expressor 3.2 Release Review

I will soon be blogging about their upcoming 3.4 release to keep you informed about the latest developments around their product. If you haven’t tried yet, consider downloading and test-driving their Studio product – it’s absolutely free.

Pinal Dave (http://blog.SQLAuthority.com)

SQL SERVER – Interview Questions and Answers – Guest Post by Rick Morelan – Day 27 of 31

SQL Server Interview Questions and Answers
Print Book Available (207 Pages) | Sample Chapters

Please read the Introductory Post before continue reading interview question and answers.

RM01 SQL SERVER   Interview Questions and Answers   Guest Post by Rick Morelan   Day 27 of 31Rick A. Morelan is finest SQL Expert. He is very much known for his excellent book series Joes 2 Pros. His books are not only inspiration to many who wants to learn SQL Server properly but a MUST read for any SQL enthusiast. He has written following guest blog post to keep alive the spirit of Interview Questions and Answers Series. I encourage all the readers to read his MUST read books Joes 2 Pros.

After years preparing so many students to pass the SQL Certification I noticed they were pretty well prepared for job interviews too. Yes, they would do well in the interview but not great. There seemed to be a few questions that would come up repeatedly for almost everyone. Most of these questions were not even programming questions but short queries with deep strategic thought. These questions separated the junior SQL query writers from the advanced SQL query writers. That is because most advanced interview questions combine two or more intermediate level skill sets into 1 solution.

Realizing years ago that just writing and training people for the Microsoft test was not always enough to get them where they wanted to go. Maybe half the time they would get the job so I vowed to do something extra to increase those odds. Perhaps needed to create an entire course on the how to ace SQL query interviews.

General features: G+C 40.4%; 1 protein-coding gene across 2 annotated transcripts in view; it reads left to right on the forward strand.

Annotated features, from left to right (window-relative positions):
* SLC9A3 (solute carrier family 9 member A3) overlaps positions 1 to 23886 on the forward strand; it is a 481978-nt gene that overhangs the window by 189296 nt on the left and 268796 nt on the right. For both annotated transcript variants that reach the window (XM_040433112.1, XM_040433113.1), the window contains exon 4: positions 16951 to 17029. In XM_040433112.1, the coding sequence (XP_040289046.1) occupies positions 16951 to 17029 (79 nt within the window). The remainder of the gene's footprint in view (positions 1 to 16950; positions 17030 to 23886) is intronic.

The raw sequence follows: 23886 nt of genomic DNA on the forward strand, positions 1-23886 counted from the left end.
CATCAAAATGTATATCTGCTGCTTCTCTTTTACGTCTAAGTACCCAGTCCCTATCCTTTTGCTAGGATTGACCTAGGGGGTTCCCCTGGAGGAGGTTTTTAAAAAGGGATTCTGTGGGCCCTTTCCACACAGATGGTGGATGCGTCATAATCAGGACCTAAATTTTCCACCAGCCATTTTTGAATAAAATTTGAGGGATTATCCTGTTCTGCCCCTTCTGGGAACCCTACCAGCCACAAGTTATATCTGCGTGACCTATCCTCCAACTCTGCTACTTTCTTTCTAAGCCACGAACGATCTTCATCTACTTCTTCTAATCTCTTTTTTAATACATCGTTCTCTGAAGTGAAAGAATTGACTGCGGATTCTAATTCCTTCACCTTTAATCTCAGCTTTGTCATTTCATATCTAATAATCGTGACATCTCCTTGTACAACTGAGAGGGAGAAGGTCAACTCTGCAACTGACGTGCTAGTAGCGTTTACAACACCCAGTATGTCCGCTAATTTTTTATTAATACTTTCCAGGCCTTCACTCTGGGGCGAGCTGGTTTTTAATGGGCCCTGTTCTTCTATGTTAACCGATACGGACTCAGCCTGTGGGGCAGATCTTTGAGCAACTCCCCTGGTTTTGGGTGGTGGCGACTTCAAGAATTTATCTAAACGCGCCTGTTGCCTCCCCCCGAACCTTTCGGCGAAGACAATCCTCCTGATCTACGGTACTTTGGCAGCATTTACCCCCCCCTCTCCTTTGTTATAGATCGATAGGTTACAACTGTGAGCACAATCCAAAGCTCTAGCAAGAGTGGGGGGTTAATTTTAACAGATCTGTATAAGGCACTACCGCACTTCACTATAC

Since it seemed 80% of the interview questions were about the advanced queries that is where my focus must be directed. The end result is my SQL Query book on certification (SQL Queries Joes 2 Pros:  SQL Query Techniques for Microsoft SQL Server 2008ISBN 1-4392-5318-) doubled in size to nearly 600 pages. In fact this book now adorns more interview prep then certification prep. It’s proven to be a big payoff and my students almost always get the job offer after the interview.

Let’s get on to one of the common interview questions. Most people are fully aware of how the TOP keyword works with a SELECT statement. For example if you wanted to look at the 3 top most expensive products from the [Grant] table of the sample database JProCo then this query would do the trick (note: you can download my sample database from Joes2Pros.com). Watch the video here.

SELECT TOP (3) *
FROM [Grant]
ORDER BY Amount DESC

The real interview question assumes this is already easy to you and instead they want to find just the 3rd highest Grant. In other words just the record that is in 3rd place by amount. To do this you need rank the records and then predicate for 3rd place. Let’s start off by sorting all the records of the table by highest price.

SELECT *
FROM [Grant]
ORDER BY Amount DESC

The ORDER BY clause picks what records are listed first based on the field and sort order you pick. In this case we choose amount from highest to lowest. Now we want to use the power of the ORDER BY to pick the rank. Follow the RANK() with OVER()  and the put  the ORDER BY inside and not the end of the query. Your query and output look like the sample below.

SELECT *,
RANK() OVER(ORDER BY Amount DESC)
FROM [Grant]

GrantID GrantName EmpID Amount Rank

7

Ben@MoreTechnology.com

10

41000

1

8

http://www.@-Last-U-Can-Help.com

7

25000

2

9

Thank you @.com

11

21500

3

4

Norman’s Outreach NULL

21000

4

5

BIG 6’s Foundation%

4

21000

4

6

TALTA_Kishan International

3

18100

6

3

Robert@BigStarBank.com

7

18100

6

2

K_Land fund trust

2

15750

8

10

Call Mom @Com

5

7500

9

1

92 Purr_Scents %% team

7

4750

10

This is very nice but not very neat. It a good idea to alias expression fields to let’s call it GrantRank.

SELECT *,
RANK() OVER(ORDER BY Amount DESC) AS GrantRank
FROM [Grant]

Almost done right? You can see the 3rd highest grant is Thank you @.com for $21,500. Just 1 critera way from victory. You might think it would be as simple as saying GrantRank = 3. If you try to predicate on a field alias you will discover that the WHERE clause runs before the field expression and you get the following error.

SELECT *,
RANK() OVER(ORDER BY Amount DESC) AS GrantRank
FROM [Grant]
WHERE GrantRank = 3

Msg 207, Level 16, State 1, Line 5

Invalid column name ‘GrantRank’.

GrantRank is not a column until after the query has run so the where clause can’t find what you’re talking about. What can you do? Simply materialize the query like a table by using a Common Table Expression or a Derived Table. Both examples are below.